How does one survive this heart-breaking, life-breaking fact, that a BABY would be denied coverage? That this child was born with a life-threatening disease?

I have often wondered how anyone survives a war; I doubt I could, as I am very sensitive and I do not make quick decisions. I ponder, ponder, fret and consider, while the world has moved on.

In any case, I found an article from the American Heart Association about Broken Heart Syndrome.

This doesn’t answer the question of HOW do people survive? I don’t know. I really don’t know… how people survive war, catastrophes,  etc.  I admire anyone who does.

And I think we REALLY need to be kind to others, since we don’t know what people are trying to deal with.

Be nice.  Try to put yourself in their shoes.  Life isn’t easy at times; life can be so complicated.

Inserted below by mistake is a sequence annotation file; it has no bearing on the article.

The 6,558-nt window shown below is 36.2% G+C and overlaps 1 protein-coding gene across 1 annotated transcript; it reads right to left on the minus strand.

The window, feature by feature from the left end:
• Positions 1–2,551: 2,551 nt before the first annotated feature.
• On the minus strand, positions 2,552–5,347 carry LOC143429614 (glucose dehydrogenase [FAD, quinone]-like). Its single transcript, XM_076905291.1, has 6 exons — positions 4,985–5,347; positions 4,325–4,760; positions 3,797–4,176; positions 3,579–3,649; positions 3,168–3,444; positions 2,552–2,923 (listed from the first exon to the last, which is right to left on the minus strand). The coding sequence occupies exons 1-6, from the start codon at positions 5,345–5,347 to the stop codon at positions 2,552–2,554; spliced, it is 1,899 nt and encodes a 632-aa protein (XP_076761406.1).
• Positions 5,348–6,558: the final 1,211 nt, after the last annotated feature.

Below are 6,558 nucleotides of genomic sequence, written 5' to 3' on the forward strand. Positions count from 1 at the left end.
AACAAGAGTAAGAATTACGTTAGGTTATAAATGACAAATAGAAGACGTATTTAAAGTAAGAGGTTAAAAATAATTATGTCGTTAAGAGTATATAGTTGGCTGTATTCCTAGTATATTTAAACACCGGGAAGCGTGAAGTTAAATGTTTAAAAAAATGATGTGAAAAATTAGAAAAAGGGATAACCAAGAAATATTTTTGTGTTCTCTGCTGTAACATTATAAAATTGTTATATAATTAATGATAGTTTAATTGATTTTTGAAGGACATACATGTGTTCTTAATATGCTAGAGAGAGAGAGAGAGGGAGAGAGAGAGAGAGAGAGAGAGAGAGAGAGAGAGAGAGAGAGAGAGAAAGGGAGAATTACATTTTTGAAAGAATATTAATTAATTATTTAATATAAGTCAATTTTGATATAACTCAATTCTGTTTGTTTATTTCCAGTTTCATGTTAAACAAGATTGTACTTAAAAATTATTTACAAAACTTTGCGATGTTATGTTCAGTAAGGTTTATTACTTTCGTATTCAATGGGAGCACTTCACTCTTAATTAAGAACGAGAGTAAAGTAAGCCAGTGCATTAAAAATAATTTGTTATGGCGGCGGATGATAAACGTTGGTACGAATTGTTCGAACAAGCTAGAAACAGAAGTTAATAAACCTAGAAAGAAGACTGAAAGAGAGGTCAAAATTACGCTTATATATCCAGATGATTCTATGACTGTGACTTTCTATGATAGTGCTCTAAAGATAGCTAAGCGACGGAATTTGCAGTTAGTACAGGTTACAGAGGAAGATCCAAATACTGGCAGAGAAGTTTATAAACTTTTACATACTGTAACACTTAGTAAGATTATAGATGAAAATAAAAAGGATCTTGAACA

But I think most people want to survive, protect those they love, and have a purpose in life.

With all of this in common, can we find a way to get along?

I hope so.

Thanks for reading, and wishing you peace and empathy.

Laura Lee

 

PS I wonder how many people *do* die of broken hearts, but it is called something else?  BE NICE.  Try to understand others.  Try to extend compassion.

 

Link to Two Published Poems at Tuck Magazine

tuck magazineI am pleased to have had two poems published here, in Tuck Magazine.

I am particularly happy to be published here since Tuck Magazine tries to bring social justice issues to light, while helping its writers publish.  Perhaps you want to get a more global look at issues; Tuck Magazine does that.

Where have you been submitting?  How is writing and publishing going for you?

Thanks for reading!

Laura Lee